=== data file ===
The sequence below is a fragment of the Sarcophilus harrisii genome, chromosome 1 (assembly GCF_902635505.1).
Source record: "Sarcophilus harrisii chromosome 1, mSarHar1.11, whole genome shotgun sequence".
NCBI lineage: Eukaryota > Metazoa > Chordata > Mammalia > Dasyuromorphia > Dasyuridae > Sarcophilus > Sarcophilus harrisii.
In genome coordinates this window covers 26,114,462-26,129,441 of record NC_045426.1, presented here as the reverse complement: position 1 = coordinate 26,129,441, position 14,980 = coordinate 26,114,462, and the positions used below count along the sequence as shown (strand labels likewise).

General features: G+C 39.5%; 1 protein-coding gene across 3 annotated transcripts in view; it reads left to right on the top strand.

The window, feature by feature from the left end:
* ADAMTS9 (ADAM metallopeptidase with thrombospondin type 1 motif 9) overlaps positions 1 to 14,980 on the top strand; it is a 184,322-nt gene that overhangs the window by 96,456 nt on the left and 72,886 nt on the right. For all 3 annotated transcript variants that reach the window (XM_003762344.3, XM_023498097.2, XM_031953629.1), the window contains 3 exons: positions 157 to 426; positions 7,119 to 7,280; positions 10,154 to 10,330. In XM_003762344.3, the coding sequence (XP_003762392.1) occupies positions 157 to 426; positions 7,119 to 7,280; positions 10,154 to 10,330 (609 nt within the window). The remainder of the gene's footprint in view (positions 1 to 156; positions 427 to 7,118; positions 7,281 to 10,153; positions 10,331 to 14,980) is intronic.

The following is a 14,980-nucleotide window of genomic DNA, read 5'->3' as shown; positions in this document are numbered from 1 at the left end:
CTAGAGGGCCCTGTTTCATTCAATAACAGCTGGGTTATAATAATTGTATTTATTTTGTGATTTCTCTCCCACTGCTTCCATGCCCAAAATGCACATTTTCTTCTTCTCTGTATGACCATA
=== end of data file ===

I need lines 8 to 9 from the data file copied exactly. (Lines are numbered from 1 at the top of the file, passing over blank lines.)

The following is a 14,980-nucleotide window of genomic DNA, read 5'->3' as shown; positions in this document are numbered from 1 at the left end:
CTAGAGGGCCCTGTTTCATTCAATAACAGCTGGGTTATAATAATTGTATTTATTTTGTGATTTCTCTCCCACTGCTTCCATGCCCAAAATGCACATTTTCTTCTTCTCTGTATGACCATA